I agree that we cannot know 100% for sure, but in light of how many times the Old Testament cautions people to stay away from the effects of fermented wine when they drink their wine (fruit of the grape), it would seem that our Savior would have followed these lawful precautions. When Jesus was accused of winebibbing in Matthew 11:19, the accusation carried with it the connotation of banqueting and joyful celebration associated with the drinking of the fruit of the grape, not just the alcohol from it. John the Baptist, in contrast, was associated with suffering and denial of himself of pleasures, including the drinking of grape juice or wine.

    A quick Google search of Hebrew words for wine will bear out the veracity that wine equals grape juice, from unfermented and non-alcoholic to the fully fermented and extremely alcoholic as it is sold today. Many Bible believers are not aware of the differentiation because wine today is so fully associated with alcohol. To that intent, I chose to clarify and comment on your article.

    God bless.

    • Linda, thanks for your input. I always appreciate feedback and further information for readers.

      I think you may have an argument in some cases, but not all. The logical way to differentiate the non-alcoholic and alcoholic wine in context is to see if drunkness related to the word “wine” is in the context. For example, your argument about the veracity of John 2 as an example is justified. It makes no reference to any drunkeness at the wedding or because of the wine, so it is reasonable to argue that it may have been unfermented wine, (though I don’t believe it to be the case, the argument has merit).

      However, it’s not a very good argument when considering Matthew 11, since the pharisees specifically hurl the label drunkard at Jesus BECAUSE he drinks “wine.” The Pharisees were a lot of things, but stupid isn’t one of them. They would not have called Jesus a drunkard if everyone knew it was a name that wouldn’t stick. It would make no sense for them to call him that if they didn’t think that some people would believe it, and they wouldn’t believe it if Jesus was drinking unfermented wine. Beyond that, based on the context, it seems that a parallelism takes place because Jesus us “eating and drinking” and the Pharisees call him “a glutton and a drunkard.” Both of those accusations have to do with excess in partaking of a substance. It makes more sense that they would have the exact same problem with his drinking (he does it too much) as they would with his eating (he does it too much) than that they would have two different problems. On top of that, Jesus uses this accusation to show that there was no way to please the Pharisees. He used himself and John the Baptist as the two ends of the spectrum to say, “You see? Your hearts really are hard. You think your problem with me is that I’m sinning, the actual problem is that you’re sinning.”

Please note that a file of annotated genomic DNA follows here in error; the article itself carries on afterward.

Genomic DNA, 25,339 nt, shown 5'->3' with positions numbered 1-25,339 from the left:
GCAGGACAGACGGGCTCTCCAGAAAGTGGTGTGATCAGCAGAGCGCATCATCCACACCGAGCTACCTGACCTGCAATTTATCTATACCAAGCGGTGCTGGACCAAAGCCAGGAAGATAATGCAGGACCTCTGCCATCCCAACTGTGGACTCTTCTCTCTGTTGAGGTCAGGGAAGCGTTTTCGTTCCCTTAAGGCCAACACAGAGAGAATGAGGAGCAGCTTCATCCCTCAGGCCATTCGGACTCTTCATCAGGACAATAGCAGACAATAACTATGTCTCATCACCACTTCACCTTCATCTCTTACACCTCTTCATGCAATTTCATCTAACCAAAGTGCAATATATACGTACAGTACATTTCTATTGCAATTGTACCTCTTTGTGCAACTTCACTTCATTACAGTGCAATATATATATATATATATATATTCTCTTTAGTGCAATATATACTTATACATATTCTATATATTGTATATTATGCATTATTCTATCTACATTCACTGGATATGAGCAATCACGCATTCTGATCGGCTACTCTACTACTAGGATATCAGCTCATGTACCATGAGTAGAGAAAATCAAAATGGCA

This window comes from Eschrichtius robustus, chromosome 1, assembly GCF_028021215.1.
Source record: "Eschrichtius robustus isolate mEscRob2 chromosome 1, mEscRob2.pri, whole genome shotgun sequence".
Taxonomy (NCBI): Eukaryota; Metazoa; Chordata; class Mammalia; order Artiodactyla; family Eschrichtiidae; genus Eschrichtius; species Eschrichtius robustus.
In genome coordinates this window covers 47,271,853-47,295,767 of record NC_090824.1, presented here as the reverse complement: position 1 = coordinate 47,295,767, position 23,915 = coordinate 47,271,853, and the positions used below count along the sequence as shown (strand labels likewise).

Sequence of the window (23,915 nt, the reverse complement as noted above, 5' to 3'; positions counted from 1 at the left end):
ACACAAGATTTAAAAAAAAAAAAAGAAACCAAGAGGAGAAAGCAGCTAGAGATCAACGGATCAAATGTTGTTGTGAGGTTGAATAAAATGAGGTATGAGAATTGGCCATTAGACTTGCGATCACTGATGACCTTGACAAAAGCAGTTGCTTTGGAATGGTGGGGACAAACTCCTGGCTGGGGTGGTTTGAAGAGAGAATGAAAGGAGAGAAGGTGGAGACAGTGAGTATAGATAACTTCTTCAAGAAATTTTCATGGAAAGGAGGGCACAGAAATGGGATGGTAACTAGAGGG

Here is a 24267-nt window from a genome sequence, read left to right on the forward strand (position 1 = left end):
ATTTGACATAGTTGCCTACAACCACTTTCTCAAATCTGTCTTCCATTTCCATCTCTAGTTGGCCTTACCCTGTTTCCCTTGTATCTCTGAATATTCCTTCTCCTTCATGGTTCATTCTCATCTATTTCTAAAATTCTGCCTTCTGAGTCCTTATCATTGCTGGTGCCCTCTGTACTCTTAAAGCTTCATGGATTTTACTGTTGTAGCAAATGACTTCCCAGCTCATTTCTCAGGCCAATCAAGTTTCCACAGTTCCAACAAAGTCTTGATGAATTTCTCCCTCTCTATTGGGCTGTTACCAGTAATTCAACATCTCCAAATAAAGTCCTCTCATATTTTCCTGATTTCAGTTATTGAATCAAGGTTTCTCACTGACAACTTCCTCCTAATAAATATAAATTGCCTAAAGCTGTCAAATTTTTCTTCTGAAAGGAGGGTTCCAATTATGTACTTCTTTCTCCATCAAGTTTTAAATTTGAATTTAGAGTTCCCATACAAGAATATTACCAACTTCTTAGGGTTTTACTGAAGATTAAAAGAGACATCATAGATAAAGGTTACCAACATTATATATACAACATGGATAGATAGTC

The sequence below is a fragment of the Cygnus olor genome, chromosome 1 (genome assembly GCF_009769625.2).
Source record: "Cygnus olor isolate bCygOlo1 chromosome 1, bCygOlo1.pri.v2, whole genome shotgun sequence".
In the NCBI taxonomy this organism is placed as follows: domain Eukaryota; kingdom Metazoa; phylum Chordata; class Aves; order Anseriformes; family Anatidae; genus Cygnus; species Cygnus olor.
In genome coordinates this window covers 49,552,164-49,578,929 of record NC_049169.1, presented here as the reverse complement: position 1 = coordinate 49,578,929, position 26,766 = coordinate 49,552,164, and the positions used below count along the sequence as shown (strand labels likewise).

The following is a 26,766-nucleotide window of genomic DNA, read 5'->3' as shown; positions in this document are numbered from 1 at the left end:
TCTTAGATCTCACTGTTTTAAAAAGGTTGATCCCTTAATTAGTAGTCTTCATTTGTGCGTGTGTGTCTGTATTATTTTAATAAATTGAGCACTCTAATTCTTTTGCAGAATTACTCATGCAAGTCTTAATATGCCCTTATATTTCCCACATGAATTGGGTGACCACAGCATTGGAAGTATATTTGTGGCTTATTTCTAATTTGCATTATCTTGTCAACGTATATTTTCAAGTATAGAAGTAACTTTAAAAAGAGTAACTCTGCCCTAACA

I don’t know Hebrew well enough to comment about its contextual usage yet, I’ve only taken a year of the language, so I will have to defer to the experts I know. Which leads me to the completely unavoidable point: the passover feast. Again, ask any Jewish Rabbi and they’ll tell you that Jesus was drinking fermented wine at the last supper. It may not have been as heavily fermented as today’s wine, but fermented it was. There’s just no avoiding that. Because of that fact, one of your points may be invalid, depending on what you meant. “In light of how many times the Old Testament cautions people to stay away from the effects of fermented wine when they drink their wine (fruit of the grape), it would seem that our Savior would have followed these lawful precautions.” If you mean that he stayed away from the Effects of fermented wine (drunkeness), you’re correct and I agree. If you mean that he stayed away form fermented wine, period, you’re simply wrong.

      As I said, I do appreciate your input, and thank you for enlightening readers on the arguments surrounding the level of fermentation in first-century wine. I decided not to focus on that aspect of the debate in my post because I don’t think it’s relevant to the final answer, for the reasons stated above. Regardless, I do appreciate the information being noted by someone, so thank you again. (I know I can come across combative and argumentative. I don’t mean to be, but I do enjoy a lively and amicable debate.)


  2. Cogent, clear, thoughtful, and reasonable. Your argument follows another biblical exhortation: “come, lets us reason together.” Well done Stephen.